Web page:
How to Navigate Sex and Intimacy When You Have Herpes

No one wants to learn they have a sexually transmitted disease (STD), even when it’s a common one like herpes. 

More than one in six Americans between ages 14 and 49 have genital herpes, and a staggering 3.7 billion people worldwide under age 50 live with the virus. But we know these numbers offer little consolation if you receive a diagnosis yourself, and it can be easy to think your sex life is over.

Fortunately, Margie Corney, MD, at Women First GYN in Hampton Roads, Chesapeake, Virginia, is here to guide you through your diagnosis, so you can feel comfortable navigating sex and maintaining intimate relationships in the days to come. 

Here's what you should know about herpes and how to keep your partner safe.

How herpes spreads

Genital herpes develops because of the herpes simplex virus (HSV). This virus can pass from person to person through sexual or skin-to-skin contact, including vaginal, anal, and oral sex. Once infected with HSV, the virus remains in the body indefinitely, often reactivating several times a year.

At least 25% of Americans have herpes, and experts estimate that there are a million new infections each year. Women have higher risks of testing positive than men. In many cases, women with HSV don’t realize they have the disease until tested or educated about its symptoms.

Recognizing the signs 

Herpes symptoms can take days or even years to surface after an infection occurs, and they can range from mild to severe. Many women experience warning signs before an outbreak, such as itching, burning, or tingling sensations in the genitals.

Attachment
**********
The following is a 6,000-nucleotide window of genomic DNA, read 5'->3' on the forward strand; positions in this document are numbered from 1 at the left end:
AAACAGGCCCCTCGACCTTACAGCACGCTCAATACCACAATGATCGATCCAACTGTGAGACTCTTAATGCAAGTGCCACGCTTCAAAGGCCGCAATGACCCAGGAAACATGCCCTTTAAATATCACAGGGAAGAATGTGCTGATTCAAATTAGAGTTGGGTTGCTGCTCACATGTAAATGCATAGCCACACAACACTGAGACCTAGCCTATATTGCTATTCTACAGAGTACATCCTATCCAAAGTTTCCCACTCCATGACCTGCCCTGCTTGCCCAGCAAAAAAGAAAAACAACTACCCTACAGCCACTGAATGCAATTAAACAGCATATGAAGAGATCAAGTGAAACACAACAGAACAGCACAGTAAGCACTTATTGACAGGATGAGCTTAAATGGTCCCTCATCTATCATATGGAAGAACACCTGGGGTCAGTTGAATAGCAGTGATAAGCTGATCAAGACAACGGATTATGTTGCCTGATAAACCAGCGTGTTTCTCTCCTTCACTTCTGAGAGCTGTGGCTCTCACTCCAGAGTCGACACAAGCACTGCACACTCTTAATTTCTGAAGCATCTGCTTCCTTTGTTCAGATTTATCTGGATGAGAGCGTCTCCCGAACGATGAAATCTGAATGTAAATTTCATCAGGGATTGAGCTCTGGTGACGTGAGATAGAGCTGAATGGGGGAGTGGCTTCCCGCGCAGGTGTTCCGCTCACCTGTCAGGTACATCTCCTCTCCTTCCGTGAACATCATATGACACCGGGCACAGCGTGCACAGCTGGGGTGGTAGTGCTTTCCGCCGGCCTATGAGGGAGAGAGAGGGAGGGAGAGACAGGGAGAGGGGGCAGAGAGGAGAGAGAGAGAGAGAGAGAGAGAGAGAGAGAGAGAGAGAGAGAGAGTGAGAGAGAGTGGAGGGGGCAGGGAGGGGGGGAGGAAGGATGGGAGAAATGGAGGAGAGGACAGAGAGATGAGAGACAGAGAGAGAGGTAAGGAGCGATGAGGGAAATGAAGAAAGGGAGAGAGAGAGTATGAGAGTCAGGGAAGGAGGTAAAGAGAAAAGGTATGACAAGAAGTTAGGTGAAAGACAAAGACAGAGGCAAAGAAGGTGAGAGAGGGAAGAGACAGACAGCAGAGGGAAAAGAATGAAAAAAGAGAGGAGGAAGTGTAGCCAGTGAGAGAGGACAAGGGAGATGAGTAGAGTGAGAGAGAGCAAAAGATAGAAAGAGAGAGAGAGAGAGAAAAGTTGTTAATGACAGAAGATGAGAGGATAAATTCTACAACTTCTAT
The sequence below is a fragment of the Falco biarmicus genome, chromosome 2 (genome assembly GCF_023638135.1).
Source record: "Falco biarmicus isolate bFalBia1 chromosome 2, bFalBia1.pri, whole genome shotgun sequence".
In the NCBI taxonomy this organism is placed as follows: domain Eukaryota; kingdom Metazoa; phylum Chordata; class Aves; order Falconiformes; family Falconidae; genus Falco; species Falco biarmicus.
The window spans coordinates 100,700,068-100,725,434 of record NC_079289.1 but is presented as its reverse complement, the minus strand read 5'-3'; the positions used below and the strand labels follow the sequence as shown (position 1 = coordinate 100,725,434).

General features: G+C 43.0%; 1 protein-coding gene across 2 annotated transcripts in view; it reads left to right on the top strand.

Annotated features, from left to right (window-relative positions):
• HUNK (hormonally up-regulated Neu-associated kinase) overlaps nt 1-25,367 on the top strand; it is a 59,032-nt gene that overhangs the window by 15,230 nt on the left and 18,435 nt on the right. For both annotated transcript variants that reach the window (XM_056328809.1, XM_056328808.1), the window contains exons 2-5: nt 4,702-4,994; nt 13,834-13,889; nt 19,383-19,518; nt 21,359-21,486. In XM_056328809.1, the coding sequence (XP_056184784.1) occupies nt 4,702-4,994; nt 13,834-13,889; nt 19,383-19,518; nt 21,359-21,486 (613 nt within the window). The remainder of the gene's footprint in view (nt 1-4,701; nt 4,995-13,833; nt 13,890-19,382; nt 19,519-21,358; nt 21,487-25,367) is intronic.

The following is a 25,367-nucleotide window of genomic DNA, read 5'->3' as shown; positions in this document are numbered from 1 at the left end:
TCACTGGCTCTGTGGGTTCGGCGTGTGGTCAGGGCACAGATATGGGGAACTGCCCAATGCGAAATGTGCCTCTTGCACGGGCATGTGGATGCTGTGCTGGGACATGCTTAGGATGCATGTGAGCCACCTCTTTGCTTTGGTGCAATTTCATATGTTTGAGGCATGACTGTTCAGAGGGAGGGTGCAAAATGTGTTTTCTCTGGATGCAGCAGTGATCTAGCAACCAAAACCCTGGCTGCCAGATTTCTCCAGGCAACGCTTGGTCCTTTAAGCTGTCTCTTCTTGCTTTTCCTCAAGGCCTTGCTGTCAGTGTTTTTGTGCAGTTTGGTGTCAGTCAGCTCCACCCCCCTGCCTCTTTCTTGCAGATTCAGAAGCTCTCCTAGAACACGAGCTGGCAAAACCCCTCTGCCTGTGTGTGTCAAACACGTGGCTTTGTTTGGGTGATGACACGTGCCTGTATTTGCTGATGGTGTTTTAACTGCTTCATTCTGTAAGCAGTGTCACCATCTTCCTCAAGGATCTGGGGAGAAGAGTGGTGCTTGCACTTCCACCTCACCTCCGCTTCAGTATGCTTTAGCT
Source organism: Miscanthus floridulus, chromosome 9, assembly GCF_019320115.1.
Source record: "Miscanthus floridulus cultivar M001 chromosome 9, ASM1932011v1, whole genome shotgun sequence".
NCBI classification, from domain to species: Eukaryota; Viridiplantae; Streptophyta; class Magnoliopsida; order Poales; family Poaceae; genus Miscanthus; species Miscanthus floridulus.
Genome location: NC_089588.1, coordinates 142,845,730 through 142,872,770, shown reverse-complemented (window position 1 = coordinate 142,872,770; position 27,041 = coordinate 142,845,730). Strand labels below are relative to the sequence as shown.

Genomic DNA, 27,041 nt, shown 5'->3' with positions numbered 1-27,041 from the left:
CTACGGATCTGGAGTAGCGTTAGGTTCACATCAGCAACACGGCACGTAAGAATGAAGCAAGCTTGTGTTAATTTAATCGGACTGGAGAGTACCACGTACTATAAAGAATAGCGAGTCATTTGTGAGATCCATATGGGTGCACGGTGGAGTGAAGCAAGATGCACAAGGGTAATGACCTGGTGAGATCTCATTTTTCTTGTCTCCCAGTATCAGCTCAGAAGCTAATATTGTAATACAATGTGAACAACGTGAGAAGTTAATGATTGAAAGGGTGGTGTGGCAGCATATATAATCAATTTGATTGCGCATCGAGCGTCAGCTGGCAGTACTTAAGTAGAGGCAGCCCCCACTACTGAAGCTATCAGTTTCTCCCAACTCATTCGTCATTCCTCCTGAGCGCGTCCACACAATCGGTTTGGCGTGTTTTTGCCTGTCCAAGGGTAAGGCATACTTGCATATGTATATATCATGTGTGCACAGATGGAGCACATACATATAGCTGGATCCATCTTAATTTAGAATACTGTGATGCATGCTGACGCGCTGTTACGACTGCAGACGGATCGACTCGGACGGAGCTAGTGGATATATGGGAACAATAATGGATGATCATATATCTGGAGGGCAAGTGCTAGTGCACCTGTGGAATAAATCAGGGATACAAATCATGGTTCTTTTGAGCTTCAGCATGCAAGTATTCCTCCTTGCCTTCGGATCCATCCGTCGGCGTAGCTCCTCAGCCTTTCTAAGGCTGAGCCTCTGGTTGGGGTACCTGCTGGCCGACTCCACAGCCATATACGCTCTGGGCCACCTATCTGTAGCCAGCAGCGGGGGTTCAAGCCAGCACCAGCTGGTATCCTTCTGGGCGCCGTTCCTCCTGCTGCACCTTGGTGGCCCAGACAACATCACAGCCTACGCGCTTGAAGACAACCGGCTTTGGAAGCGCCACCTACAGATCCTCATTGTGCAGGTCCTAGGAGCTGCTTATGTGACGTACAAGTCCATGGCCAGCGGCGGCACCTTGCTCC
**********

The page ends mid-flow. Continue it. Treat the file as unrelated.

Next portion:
Common signs of a genital herpes outbreak include:

It can be easy for women to confuse the symptoms of a herpes outbreak with vaginitis, urinary tract infections, or hemorrhoids. You can also have herpes without any symptoms, which can make it easier to pass on, because you can be contagious without having visible signs.

Maintaining a healthy sex life

Unfortunately, there isn’t a cure for HSV, so receiving a herpes diagnosis can cause significant psychological distress, including feelings of guilt, anger, or isolation. But it’s essential to know that you can continue having a full and healthy life inside and outside of the bedroom, despite your diagnosis.

Dr. Corney offers these insights to get you started.

Get the facts

You’ve probably heard the old adage that knowledge is power, and that’s the case when it comes to herpes. When facing a diagnosis, take time to learn more about HSV and your treatment options, such as antiviral medications. Using condoms between outbreaks can also help reduce the chances of passing on the virus. 

Abstain from sexual activity during outbreaks

The minute you feel an outbreak coming on, avoid engaging in all sexual contact. During these highly contagious periods, the virus can spread through all types of contact, including sores, sweat, and vaginal fluids, so a condom may not prevent viral transmission. To play it safe, wait at least seven days until any sores heal before resuming sexual activity.

Talk to your partner

First, take a deep breath. Millions of women live with herpes and still have a healthy sex life. Talk to your partner about STDs and whether they've undergone testing. Then, share your own diagnosis and outline the steps you can take together to stay safe, including using condoms between outbreaks, abstaining from intimacy during high-risk periods, and taking antiviral medications to reduce flare-ups.

Remember, herpes is very common, but it does require making a few adjustments when it comes to safe sex. Dr. Corney can help answer all of your questions and provide additional insights into your herpes diagnosis. To learn more or to schedule an STD testing, book an appointment online or over the phone with Women First GYN.

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